Samsung's Tizen-toting smartwatch has made a bold return at IFA 2016. The new device comes with GPS and a bigger screen, and one model has cellular connectivity.
Just like the Gear S2 before it, the new Classic Gear S3 and Frontier Gear S3 come in a number of variations.
Both models have undergone transformations in design, replacing the plastic-looking bezel of old with a ridged, brushed metal rotating bezel.
The two models are noticeably more bulky than last year's Gear S2, up from 11.4mm to 12.9mm in thickness, which might be a problem for those with thinner wrists.
The added girth isn't just for show. Samsung has included GPS in both models, and one of the two Frontier variants offers LTE connectivity. The other uses Bluetooth/WiFi as standard, as does the Classic.
The Classic is stainless steel, while the Frontier has a matte black finish, and both come with a leather strap.
The Frontier incorporates a slightly larger, raised bezel that adds a certain ruggedness and explorer feel. The only other difference to 2016's line-up is the Frontier's rectangular, textured buttons vs the Classic's rounded ones.
The face has grown a touch - 1.3in compared with the Gear S2's 1.2in - and uses the same 360x360 resolution. However, the Gear's screen remains on at all times while displaying its full colour range. The Gear S2 showed only eight colours when in standby.
Samsung claims a battery life of three to four days. Capacity has been upped from the S2's 250mAh to 380mAh, but how this fares in the real world will need to wait until our full review proper. The good news for existing S2 owners is that the new watches use the same charger.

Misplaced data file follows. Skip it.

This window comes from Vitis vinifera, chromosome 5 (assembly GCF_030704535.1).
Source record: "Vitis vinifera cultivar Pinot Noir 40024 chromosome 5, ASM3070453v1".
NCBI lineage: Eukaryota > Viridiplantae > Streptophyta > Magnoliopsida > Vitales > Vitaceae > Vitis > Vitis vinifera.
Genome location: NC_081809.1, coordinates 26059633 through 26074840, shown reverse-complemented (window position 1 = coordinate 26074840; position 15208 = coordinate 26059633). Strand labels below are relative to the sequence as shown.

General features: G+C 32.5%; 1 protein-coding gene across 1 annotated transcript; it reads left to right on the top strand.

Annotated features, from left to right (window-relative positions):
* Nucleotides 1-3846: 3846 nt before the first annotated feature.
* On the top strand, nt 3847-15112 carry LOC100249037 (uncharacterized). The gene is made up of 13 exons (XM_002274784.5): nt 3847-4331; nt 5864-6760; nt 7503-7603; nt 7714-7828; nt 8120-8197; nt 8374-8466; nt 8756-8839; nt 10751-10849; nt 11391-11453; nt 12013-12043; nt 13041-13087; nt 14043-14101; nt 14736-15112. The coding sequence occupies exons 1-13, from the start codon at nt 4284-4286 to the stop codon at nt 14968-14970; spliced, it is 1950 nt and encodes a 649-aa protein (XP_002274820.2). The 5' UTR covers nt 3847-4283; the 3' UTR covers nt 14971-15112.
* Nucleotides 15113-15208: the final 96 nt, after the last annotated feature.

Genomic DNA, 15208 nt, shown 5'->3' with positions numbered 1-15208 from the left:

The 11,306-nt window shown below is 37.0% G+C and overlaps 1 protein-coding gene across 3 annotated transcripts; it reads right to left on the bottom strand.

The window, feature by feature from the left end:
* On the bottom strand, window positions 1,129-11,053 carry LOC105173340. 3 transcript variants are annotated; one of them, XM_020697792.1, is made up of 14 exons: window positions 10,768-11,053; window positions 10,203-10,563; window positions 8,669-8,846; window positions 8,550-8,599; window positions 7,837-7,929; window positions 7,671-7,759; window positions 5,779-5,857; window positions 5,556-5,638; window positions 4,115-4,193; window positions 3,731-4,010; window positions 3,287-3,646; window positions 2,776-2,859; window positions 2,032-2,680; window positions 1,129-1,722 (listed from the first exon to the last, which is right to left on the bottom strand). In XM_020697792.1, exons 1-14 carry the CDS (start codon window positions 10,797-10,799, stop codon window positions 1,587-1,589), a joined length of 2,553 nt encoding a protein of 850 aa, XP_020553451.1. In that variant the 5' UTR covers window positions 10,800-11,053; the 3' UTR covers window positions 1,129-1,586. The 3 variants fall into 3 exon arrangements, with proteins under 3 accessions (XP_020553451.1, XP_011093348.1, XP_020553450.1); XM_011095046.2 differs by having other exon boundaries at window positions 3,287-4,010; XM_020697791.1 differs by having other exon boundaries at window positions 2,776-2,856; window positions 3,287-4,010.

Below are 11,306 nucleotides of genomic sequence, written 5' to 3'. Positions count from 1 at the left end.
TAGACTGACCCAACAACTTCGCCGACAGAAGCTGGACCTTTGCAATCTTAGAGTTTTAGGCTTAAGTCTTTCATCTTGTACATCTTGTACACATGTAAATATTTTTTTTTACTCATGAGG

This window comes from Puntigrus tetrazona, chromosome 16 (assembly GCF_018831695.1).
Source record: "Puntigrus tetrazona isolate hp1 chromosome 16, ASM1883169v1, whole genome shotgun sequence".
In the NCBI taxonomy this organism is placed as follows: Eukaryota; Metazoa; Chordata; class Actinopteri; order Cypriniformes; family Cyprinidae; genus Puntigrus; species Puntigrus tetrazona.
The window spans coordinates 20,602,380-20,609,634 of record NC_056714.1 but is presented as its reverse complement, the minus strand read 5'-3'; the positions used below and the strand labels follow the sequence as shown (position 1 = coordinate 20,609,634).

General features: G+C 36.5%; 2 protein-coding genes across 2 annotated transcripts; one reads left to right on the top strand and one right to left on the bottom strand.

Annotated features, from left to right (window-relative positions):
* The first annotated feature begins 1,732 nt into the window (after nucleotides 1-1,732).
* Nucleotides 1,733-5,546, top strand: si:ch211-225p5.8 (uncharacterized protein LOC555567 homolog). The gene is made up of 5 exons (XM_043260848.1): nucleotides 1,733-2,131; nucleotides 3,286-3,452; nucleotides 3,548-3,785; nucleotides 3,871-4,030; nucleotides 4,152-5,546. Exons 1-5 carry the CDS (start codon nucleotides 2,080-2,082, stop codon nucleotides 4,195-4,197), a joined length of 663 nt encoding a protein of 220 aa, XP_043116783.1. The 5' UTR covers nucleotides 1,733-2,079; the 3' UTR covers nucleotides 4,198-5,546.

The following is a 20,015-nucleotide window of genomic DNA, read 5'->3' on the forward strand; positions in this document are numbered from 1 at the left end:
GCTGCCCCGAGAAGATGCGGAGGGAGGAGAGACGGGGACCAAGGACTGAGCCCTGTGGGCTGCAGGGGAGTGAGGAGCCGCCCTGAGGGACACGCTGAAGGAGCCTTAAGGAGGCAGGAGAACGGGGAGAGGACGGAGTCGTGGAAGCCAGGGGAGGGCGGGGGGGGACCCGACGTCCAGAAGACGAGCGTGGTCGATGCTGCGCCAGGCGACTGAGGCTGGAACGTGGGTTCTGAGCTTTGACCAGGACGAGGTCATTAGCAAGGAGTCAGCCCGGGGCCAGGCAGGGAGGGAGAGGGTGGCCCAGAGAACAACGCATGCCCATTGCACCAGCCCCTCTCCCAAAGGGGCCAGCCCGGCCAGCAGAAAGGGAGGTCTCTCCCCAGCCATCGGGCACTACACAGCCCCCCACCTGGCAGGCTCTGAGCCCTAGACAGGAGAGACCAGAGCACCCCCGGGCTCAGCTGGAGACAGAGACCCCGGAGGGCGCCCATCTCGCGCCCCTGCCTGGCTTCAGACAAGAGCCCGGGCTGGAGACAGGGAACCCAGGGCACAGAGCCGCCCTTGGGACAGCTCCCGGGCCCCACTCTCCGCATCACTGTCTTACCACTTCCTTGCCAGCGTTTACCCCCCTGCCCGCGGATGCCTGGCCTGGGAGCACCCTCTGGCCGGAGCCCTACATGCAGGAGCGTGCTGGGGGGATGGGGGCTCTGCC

Samsung still uses Tizen as the operating system, so if you want Android Wear you'll have to look elsewhere. But it does come with a number of useful software improvements that make greater use of the bezel to control the watch's functions.
For instance, you can now answer a phone call by turning the bezel left or right, and it makes it easier to navigate apps than having to swipe the tiny touchscreen.
The Gear S3 supports Samsung Pay via NFC and MST (magnetic secure transmission), the latter providing compatibility with older-style mag-stripe terminals.
Both models are expected to cost €399 and will be available before the year is out.
Including a 15-inch Intel Core-powered device weighing less than a bag of sugar
Tuomo Suntola's ALD technology extended Moore's Law, but was only adopted by chip-makers in 2007
Trump proposes a $1.3bn fine and a round of firings to un-bork ZTE
Findings could mean new optical frequencies to transmit more data along optical cables